14:7-11. Looking around, Jesus noticed how the guests picked the places of honor. The closer a person was to the host, the greater was that guest’s position of honor. As people entered the room in the Pharisee’s house where the table was spread, they must have scrambled for seats at the head of the table. The parable Jesus then told was designed to get them to think about spiritual realities in relation to the kingdom message He had been preaching. Verse 11 records the point of Jesus’ parable: Everyone who exalts himself will be humbled, and he who humbles himself will be exalted. This recalls Jesus’ earlier statement that those who are last will be first and those who are first will be last (13:30). The Pharisees, assuming they would have important positions in the kingdom, would be humiliated if they were pushed aside for someone else (14:9). However, if they would humble themselves, then they would perhaps be honored (v. 10).
14:12-14. Then Jesus spoke to His host, telling him that if he would invite the outcasts of society (the poor, the crippled, the lame, the blind)—people who could never repay him for his generosity—this would show that he was ministering to them for the Lord’s sake and not his own (cf. Matt. 6:1-18; James 1:26-27). He would be laying up for himself treasures in heaven (Matt. 6:20) and would be becoming rich toward God (Luke 12:21). Inviting the outcasts would not make the man righteous; it would testify that he was in a righteous standing before God. This is shown by Jesus’ statement that the repayment would not come at the present time but at the resurrection of the righteous.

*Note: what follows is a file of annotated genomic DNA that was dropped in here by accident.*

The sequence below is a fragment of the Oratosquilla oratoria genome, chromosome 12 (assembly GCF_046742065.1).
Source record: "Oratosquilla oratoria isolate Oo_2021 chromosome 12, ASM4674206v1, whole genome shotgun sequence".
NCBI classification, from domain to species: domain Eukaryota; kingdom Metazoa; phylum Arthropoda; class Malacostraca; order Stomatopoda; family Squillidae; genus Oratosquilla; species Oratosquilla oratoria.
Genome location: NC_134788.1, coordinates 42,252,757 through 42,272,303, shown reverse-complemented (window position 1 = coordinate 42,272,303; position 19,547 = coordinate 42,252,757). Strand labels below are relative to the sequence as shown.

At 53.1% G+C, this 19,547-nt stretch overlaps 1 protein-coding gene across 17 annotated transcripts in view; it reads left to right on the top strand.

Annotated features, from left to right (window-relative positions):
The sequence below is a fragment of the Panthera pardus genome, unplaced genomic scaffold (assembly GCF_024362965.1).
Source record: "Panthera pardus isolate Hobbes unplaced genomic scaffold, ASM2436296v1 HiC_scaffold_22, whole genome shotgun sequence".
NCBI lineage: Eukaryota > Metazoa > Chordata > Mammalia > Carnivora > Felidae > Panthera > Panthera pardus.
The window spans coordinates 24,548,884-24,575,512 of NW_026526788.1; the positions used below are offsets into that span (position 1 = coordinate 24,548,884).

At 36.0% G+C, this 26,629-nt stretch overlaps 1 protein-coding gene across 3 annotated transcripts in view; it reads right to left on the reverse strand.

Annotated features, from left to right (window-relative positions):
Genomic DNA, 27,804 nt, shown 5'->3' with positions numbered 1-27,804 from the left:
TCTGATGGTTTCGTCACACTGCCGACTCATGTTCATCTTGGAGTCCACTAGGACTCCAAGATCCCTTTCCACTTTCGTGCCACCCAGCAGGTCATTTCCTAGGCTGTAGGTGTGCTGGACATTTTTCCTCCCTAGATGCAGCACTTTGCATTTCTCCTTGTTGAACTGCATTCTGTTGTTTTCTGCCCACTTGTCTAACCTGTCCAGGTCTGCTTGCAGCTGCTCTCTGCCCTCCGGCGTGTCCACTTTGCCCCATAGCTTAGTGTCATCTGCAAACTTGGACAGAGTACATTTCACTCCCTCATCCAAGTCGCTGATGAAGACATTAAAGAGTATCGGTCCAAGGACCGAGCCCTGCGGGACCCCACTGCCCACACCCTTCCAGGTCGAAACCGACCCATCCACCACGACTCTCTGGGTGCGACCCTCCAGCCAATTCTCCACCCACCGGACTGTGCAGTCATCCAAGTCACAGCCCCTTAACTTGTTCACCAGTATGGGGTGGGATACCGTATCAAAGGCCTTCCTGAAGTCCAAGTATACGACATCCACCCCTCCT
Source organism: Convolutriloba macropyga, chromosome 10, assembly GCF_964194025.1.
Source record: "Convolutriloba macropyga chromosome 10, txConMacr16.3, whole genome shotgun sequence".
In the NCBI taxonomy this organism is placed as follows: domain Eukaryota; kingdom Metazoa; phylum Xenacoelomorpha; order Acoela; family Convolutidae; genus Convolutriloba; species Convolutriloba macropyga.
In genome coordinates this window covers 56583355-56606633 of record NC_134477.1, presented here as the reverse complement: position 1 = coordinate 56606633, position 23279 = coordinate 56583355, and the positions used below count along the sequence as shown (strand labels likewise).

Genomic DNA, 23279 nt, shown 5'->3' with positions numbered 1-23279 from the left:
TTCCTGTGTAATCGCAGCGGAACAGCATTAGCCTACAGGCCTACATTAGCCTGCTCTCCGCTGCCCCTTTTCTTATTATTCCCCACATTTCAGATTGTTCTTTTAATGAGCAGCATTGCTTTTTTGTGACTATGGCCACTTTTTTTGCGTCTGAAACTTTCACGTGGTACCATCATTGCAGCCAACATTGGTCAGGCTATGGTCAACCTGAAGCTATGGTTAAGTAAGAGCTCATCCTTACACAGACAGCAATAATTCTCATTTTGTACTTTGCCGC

14:15-24 (Matt. 22:1-10). Jesus then told a parable about a great banquet. One of the diners expressed a blessing on everyone who would eat... in the kingdom. This person was assuming that he and the other people present would all be present in the kingdom. Jesus took the opportunity to use the feast motif to explain that many of the people there would not be present in God’s kingdom. In their places would be many outcasts and Gentiles. The host in the parable invited many guests. However all those invited began to give excuses for not going. The excuses were supposedly valid—the need to see about a recently purchased field, or to try out recently purchased oxen, or to be with one’s recently married bride (Luke 14:18-20). The host became angry and commanded that people in the streets and alleys of the town... the poor, the crippled, the blind, and the lame—be invited. Jesus was referring to those members of the Jewish community who were considered inferior and ceremonially unclean as was the man with dropsy He had just healed (vv. 2-4). When the host learned that there was still room for more, he commanded that others be invited from the roads and country lanes (v. 23). These people outside the city were probably Gentiles, those outside the covenant community. The host then stated that none of the originally invited guests would get a taste of his banquet. This parable at a banquet about another banquet reinforced His previous teaching that He would abandon Jerusalem (13:34-35). The people who originally had been offered a share of the kingdom had rejected it, so now the message was going out to others including Gentiles. The excuses seemed good to those who gave them, but they were inadequate for refusing Jesus’ kingdom offer. Nothing was so important as accepting His offer of the kingdom, for one’s entire destiny rests on his response to that offer.